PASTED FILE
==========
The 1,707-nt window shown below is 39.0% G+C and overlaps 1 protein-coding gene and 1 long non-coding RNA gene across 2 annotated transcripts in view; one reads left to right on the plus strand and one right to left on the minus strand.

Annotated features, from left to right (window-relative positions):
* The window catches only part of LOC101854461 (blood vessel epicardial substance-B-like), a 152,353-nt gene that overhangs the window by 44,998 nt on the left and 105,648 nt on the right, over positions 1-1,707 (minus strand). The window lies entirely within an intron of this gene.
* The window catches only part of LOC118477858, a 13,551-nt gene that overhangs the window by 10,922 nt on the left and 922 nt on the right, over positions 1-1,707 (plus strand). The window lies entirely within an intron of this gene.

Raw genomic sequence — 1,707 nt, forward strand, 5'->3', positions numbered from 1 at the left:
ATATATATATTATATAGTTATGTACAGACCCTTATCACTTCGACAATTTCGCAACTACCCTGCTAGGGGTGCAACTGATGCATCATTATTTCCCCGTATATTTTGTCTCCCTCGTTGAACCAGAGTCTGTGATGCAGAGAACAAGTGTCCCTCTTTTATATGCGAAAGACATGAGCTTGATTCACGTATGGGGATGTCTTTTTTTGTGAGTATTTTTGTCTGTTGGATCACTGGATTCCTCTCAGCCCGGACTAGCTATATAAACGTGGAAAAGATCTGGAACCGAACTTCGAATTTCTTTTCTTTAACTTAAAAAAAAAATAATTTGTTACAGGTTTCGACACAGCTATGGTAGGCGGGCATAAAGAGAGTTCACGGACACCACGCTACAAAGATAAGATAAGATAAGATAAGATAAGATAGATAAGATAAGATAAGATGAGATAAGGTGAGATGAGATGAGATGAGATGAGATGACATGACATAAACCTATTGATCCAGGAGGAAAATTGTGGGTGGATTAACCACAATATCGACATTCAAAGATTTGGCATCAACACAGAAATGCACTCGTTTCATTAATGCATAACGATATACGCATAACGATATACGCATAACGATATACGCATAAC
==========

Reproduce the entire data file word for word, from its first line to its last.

The 1,707-nt window shown below is 39.0% G+C and overlaps 1 protein-coding gene and 1 long non-coding RNA gene across 2 annotated transcripts in view; one reads left to right on the plus strand and one right to left on the minus strand.

Annotated features, from left to right (window-relative positions):
* The window catches only part of LOC101854461 (blood vessel epicardial substance-B-like), a 152,353-nt gene that overhangs the window by 44,998 nt on the left and 105,648 nt on the right, over positions 1-1,707 (minus strand). The window lies entirely within an intron of this gene.
* The window catches only part of LOC118477858, a 13,551-nt gene that overhangs the window by 10,922 nt on the left and 922 nt on the right, over positions 1-1,707 (plus strand). The window lies entirely within an intron of this gene.

Raw genomic sequence — 1,707 nt, forward strand, 5'->3', positions numbered from 1 at the left:
ATATATATATTATATAGTTATGTACAGACCCTTATCACTTCGACAATTTCGCAACTACCCTGCTAGGGGTGCAACTGATGCATCATTATTTCCCCGTATATTTTGTCTCCCTCGTTGAACCAGAGTCTGTGATGCAGAGAACAAGTGTCCCTCTTTTATATGCGAAAGACATGAGCTTGATTCACGTATGGGGATGTCTTTTTTTGTGAGTATTTTTGTCTGTTGGATCACTGGATTCCTCTCAGCCCGGACTAGCTATATAAACGTGGAAAAGATCTGGAACCGAACTTCGAATTTCTTTTCTTTAACTTAAAAAAAAAATAATTTGTTACAGGTTTCGACACAGCTATGGTAGGCGGGCATAAAGAGAGTTCACGGACACCACGCTACAAAGATAAGATAAGATAAGATAAGATAAGATAGATAAGATAAGATAAGATGAGATAAGGTGAGATGAGATGAGATGAGATGAGATGACATGACATAAACCTATTGATCCAGGAGGAAAATTGTGGGTGGATTAACCACAATATCGACATTCAAAGATTTGGCATCAACACAGAAATGCACTCGTTTCATTAATGCATAACGATATACGCATAACGATATACGCATAACGATATACGCATAAC